The last three months have not made a great deal of difference to the value of euro. It is half a cent above its average daily price against the US dollar and half a cent below its three-month average against sterling. Over the last month the story is very similar; the euro has conceded three quarters of a cent to the pound and is stronger by half a cent against the dollar.
The situation today is almost exactly as it was at the turn of the year. The European Central Bank’s tussle with persistently low inflation could see it embark on a money-printing programme similar to those carried out by Britain, America and Japan. The US Federal Reserve is winding down its own presses but not as quickly as investors would prefer. And the Bank of England is being deliberately vague about its plans to increase sterling interest rates.
So investors are left to scrutinise the economic data as they appear, reading into them whatever they think they can about the future. In April they failed to come down strongly in favour of any of the major currencies. Sterling came out on top because the UK data were stronger than the rest of the field. The Australian and New Zealand dollars were at the rear of the field because of nervousness about “risky” investments. The US dollar struggled, especially after news that its economy hardly grew at all in the first quarter of the year. And the euro soldiered on, aided and abetted by the president of the ECB.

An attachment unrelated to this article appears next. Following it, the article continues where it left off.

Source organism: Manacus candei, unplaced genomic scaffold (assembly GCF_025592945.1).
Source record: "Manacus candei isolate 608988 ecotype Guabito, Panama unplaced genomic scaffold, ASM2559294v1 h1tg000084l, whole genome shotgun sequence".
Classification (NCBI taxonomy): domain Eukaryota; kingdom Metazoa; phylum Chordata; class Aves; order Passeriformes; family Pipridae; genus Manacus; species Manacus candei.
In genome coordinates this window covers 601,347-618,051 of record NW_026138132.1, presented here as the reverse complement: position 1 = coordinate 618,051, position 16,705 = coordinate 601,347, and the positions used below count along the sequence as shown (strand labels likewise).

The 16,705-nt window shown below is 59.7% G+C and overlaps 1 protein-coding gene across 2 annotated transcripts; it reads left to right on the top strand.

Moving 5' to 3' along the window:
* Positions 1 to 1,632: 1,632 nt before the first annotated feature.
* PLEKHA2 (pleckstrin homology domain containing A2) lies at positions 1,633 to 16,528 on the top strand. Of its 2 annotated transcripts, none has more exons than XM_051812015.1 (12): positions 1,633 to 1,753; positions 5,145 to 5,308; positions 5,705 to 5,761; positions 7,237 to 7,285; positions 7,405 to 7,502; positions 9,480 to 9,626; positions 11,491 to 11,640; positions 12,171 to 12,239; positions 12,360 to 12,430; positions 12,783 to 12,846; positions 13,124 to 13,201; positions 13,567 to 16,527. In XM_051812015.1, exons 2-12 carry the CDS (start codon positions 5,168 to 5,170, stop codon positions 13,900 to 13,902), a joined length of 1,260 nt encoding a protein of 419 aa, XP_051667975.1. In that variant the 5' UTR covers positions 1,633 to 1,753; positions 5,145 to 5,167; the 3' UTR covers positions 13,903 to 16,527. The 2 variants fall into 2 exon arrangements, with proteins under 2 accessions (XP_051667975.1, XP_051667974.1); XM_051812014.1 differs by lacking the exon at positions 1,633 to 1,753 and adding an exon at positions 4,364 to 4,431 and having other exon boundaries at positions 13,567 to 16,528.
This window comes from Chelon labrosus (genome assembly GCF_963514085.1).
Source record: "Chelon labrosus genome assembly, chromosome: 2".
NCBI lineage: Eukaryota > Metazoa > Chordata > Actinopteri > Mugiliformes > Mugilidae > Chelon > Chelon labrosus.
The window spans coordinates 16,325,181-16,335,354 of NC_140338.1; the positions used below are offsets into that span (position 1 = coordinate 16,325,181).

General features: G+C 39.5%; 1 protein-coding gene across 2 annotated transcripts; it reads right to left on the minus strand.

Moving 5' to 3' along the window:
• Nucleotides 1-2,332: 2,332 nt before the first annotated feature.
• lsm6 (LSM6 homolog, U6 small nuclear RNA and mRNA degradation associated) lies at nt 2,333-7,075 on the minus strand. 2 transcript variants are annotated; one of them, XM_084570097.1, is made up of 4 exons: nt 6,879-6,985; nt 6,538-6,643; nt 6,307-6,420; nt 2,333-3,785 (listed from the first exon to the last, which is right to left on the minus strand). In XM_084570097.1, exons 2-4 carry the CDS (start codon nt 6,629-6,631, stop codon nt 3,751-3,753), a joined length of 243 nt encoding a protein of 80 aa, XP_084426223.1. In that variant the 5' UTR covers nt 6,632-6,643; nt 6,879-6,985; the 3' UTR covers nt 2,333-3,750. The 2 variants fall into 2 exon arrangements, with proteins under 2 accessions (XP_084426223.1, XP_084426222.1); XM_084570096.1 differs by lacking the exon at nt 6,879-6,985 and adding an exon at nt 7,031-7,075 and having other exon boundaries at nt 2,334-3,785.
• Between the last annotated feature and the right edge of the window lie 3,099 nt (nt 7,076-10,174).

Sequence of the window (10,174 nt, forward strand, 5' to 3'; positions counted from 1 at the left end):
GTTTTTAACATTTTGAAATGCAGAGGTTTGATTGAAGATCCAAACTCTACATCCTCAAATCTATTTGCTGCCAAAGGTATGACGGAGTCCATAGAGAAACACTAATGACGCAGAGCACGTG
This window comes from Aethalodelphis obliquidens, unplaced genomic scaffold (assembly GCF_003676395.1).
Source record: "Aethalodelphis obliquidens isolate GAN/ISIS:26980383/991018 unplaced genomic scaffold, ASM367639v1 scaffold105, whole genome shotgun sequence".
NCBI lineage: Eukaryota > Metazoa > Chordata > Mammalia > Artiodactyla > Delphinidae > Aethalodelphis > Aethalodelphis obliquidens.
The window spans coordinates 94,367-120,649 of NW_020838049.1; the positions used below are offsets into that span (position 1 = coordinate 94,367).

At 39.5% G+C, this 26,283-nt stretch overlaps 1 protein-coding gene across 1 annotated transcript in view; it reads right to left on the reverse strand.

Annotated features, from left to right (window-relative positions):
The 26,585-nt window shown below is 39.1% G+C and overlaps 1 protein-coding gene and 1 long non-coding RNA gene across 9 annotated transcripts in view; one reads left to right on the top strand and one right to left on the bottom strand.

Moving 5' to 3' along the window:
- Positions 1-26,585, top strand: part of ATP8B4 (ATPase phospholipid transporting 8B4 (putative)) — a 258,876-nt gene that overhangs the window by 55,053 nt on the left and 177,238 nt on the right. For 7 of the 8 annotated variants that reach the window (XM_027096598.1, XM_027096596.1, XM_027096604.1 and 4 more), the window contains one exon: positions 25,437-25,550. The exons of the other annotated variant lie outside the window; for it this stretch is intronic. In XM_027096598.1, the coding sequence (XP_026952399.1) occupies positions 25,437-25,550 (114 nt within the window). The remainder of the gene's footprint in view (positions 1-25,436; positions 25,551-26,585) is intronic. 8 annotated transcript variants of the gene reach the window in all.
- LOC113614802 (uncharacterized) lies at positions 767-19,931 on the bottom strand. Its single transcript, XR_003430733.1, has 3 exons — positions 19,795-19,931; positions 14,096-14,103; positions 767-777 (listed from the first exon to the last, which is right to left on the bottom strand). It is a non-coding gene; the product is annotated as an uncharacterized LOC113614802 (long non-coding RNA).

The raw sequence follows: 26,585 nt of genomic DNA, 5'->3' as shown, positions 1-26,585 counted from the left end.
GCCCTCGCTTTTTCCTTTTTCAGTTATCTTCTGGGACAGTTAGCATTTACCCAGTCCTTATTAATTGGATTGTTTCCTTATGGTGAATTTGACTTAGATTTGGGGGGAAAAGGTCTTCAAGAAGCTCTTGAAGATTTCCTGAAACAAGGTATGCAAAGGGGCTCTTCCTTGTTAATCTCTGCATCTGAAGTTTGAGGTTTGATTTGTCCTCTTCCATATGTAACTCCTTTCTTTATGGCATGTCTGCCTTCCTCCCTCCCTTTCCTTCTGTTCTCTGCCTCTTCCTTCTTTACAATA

ECB President Mario Draghi would like his currency to settle down, even to weaken, to help him return Euroland inflation – currently 0.7% – to its 2% target. He says he has a money-printing strategy on the stocks, ready to launch if inflation remains low. But the market’s assumption is that the ECB will do its utmost to avoid going down that path. Investors are therefore relaxed about the euro’s monetary outlook and are not inclined to punish it for something that has not yet happened and might never. They rattle the euro’s cage from time to time, just to show they are taking an interest, but they have no inclination to give it a hard time. Unless and until the ECB does act to dampen the currency and lift inflation – and it is not inconceivable that the move could come in early May – the euro is unlikely to suffer to much damage.
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